Thursday, December 7, 2017

Miss Ellen's Mount Hood Doorstop

When my friend Ellen heard me describe the Sea Stone Paperweights I've been making from special stones I pick up along the beach, she knew she had to commission me to make one for her.  But the thing was, what she really wanted was a doorstop...something larger that would hold a door open or closed.

Ellen has been collecting special stones for many years now, so she had quite a few to choose from.
She had planned to find one on an upcoming trip, but when that trip became impossible because of some health concerns, she decided to find one from her collection.

She called one day, excited to tell me about the stone she had found.  She said she calls it her "Mt. Hood Doorstop" because it is shaped like a mountain, with a point on the top.  She had certain colors she wanted, to match her decor...white, and gray, and mauve.  She was afraid the sharp edge on the rock might be a problem, and we discussed the possibility of covering the point at the top with crochet, so it wouldn't be too sharp.  There were also some sharp edges on the side and bottom of the piece, as well.

As we brainstormed the doorstop design, I began to get an image in my mind of what this creation could look like.  We both began to get excited as we imagined our creation!  I suggested that I could do the white top at the peak resembling snow, and then do some of the gray in an openwork pattern so the rock could show through.  I asked her if she would mind if I used some forest green along the lower flanks of the mountain, and she suggested that maybe I could use the mauve to represent flowers sprinkled through the forest.  Later she called me back and asked if I could make some white parts that would flow down like glaciers...I had already planned to do that.

I was very excited when her husband dropped by soon after with the rock and some color swatches.

The front face of the rock

The back face of the rock
A couple of the colors I had in my stash of crochet thread, but the others proved to be elusive.  Apparently there is not much call for mauve crochet thread these days!  But I managed to collect the  colors I needed.
The tools and materials for the doorstop

I had asked my husband if we had anything that could smooth the sharp edges on the stone, and he said no.  He suggested emery cloth, but I didn't know where I could get some.  One day, as I was running my finger along the rough edges of the stone, I got an idea.  Would an emery board work?  I had a few around, and tried one.  It smoothed the sharp edges of the stone into a fine dust, without marring the flat surfaces of the rock.  Praise the Lord!  Problem solved.

I was now able to begin crocheting the cover for the rock.  My plan was simple (or so I thought).  I would make the "snowy top" first, then do most of the lacy gray openwork part, then crochet the bottom green and mauve part, and last I would use the gray to connect the top and bottom parts.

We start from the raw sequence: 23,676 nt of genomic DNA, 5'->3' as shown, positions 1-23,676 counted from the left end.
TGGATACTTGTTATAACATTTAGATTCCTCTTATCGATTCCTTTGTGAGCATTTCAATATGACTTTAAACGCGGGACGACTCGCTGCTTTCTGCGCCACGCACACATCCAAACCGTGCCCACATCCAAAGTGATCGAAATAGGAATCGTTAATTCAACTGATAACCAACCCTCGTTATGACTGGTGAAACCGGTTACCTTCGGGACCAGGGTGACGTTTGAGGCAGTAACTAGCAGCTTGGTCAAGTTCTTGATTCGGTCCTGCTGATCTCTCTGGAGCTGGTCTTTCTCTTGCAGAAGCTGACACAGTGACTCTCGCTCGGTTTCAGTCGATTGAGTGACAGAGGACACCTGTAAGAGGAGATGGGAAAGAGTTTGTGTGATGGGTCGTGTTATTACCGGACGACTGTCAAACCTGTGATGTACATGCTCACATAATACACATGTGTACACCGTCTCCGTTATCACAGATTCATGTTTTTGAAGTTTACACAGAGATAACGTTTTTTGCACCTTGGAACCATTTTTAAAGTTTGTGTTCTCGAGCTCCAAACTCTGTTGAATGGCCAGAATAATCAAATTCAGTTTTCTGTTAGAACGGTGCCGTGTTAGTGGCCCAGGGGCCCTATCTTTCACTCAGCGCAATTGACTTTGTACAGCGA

I began with the white, making a relatively amorphous cone for the top of the mountain.  I wanted some "glaciers" that would come farther down the mountain than others.

The "snow" for the top of the mountain
When this was completed, I tried it on.  It looked ok.

Next, I worked on the openwork with the gray thread.

At first, I just worked a network around the white edges, but I didn't like the corners that this formed in the white thread.  I ripped it out, and worked a round of sc in gray around all the white edges, then worked the network again.  This looked much better.

Now, I was ready to work the most difficult part of the doorstop...the green bottom part.  This was difficult because the rock was such a complex shape.  I decided to work a flat piece for the bottom that would more or less match the shape of the bottom of the rock.

Comparing the flat bottom to the bottom of the rock
When I had the flat part more or less matching the shape of the rock bottom, I worked a round of crochet all around it and began working upward in rounds.  I had decided to use a shell stitch for the sides of the forest, and intersperse pink bobbles among them for the flowers.  After I had worked several rounds of this, I tried it on the rock.

It was a bit loose...especially at the top, where the rock was rapidly decreasing in size.

I tried the top on, too...just to get an idea of how they would fit together.  I decided I would need to decrease several times on the edge where the stitch marker is, to make it fit better.  I ended up ripping back the gray part, and redoing parts of it, before working the joining round.

 Here is the finished product.  I wish the green part was a little less wonky, but overall I am pleased with the results.  I might just have to look for more mountain-shaped rocks!  I think Miss Ellen will love it.
 The back side of the mountain is not quite so neat and tidy, because of its uneven shape.

Side view
Opposite side view

Looking at the side views shows how wonky the shape really was...this is what made it complicated to fit the crochet to the rock.

Here are a couple more photos of the mountain, because I had so much fun taking them!

When my daughter saw the photos I had taken, she suggested that I do some with blue sky as the background, so it would really look like a mountain.  So here are a couple shots.

P.S.  This doorstop is a Christmas present for Miss Ellen...let's keep the photos to ourselves until Christmas!

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